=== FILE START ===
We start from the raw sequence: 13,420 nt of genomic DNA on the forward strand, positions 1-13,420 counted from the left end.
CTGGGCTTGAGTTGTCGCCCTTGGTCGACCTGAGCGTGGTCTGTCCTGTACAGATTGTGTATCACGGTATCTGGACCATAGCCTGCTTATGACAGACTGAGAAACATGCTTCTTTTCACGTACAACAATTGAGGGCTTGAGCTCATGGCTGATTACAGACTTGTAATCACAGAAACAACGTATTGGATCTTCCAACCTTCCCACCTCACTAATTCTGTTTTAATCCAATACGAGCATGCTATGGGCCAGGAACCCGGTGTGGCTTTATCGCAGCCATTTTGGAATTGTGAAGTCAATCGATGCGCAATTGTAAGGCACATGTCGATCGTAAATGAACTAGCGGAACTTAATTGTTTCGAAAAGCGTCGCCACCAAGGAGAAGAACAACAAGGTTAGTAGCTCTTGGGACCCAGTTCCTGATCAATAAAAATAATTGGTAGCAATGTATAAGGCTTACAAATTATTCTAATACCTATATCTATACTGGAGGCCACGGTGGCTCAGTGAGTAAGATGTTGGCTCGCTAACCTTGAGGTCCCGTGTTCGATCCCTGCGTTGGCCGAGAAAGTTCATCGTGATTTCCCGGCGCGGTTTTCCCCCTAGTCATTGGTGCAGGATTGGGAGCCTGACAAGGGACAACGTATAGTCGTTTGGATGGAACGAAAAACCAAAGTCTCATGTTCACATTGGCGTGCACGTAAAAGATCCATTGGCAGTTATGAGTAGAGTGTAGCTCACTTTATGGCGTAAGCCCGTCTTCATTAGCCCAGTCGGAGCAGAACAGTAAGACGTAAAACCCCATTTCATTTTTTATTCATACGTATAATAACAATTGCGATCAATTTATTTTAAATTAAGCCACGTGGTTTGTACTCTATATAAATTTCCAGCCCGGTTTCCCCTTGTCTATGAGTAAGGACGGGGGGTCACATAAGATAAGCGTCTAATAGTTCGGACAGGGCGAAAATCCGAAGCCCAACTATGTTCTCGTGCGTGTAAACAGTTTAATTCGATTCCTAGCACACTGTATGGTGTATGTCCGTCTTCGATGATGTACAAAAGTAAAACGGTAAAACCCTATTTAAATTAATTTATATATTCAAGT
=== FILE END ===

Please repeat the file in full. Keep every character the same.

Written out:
We start from the raw sequence: 13,420 nt of genomic DNA on the forward strand, positions 1-13,420 counted from the left end.
CTGGGCTTGAGTTGTCGCCCTTGGTCGACCTGAGCGTGGTCTGTCCTGTACAGATTGTGTATCACGGTATCTGGACCATAGCCTGCTTATGACAGACTGAGAAACATGCTTCTTTTCACGTACAACAATTGAGGGCTTGAGCTCATGGCTGATTACAGACTTGTAATCACAGAAACAACGTATTGGATCTTCCAACCTTCCCACCTCACTAATTCTGTTTTAATCCAATACGAGCATGCTATGGGCCAGGAACCCGGTGTGGCTTTATCGCAGCCATTTTGGAATTGTGAAGTCAATCGATGCGCAATTGTAAGGCACATGTCGATCGTAAATGAACTAGCGGAACTTAATTGTTTCGAAAAGCGTCGCCACCAAGGAGAAGAACAACAAGGTTAGTAGCTCTTGGGACCCAGTTCCTGATCAATAAAAATAATTGGTAGCAATGTATAAGGCTTACAAATTATTCTAATACCTATATCTATACTGGAGGCCACGGTGGCTCAGTGAGTAAGATGTTGGCTCGCTAACCTTGAGGTCCCGTGTTCGATCCCTGCGTTGGCCGAGAAAGTTCATCGTGATTTCCCGGCGCGGTTTTCCCCCTAGTCATTGGTGCAGGATTGGGAGCCTGACAAGGGACAACGTATAGTCGTTTGGATGGAACGAAAAACCAAAGTCTCATGTTCACATTGGCGTGCACGTAAAAGATCCATTGGCAGTTATGAGTAGAGTGTAGCTCACTTTATGGCGTAAGCCCGTCTTCATTAGCCCAGTCGGAGCAGAACAGTAAGACGTAAAACCCCATTTCATTTTTTATTCATACGTATAATAACAATTGCGATCAATTTATTTTAAATTAAGCCACGTGGTTTGTACTCTATATAAATTTCCAGCCCGGTTTCCCCTTGTCTATGAGTAAGGACGGGGGGTCACATAAGATAAGCGTCTAATAGTTCGGACAGGGCGAAAATCCGAAGCCCAACTATGTTCTCGTGCGTGTAAACAGTTTAATTCGATTCCTAGCACACTGTATGGTGTATGTCCGTCTTCGATGATGTACAAAAGTAAAACGGTAAAACCCTATTTAAATTAATTTATATATTCAAGT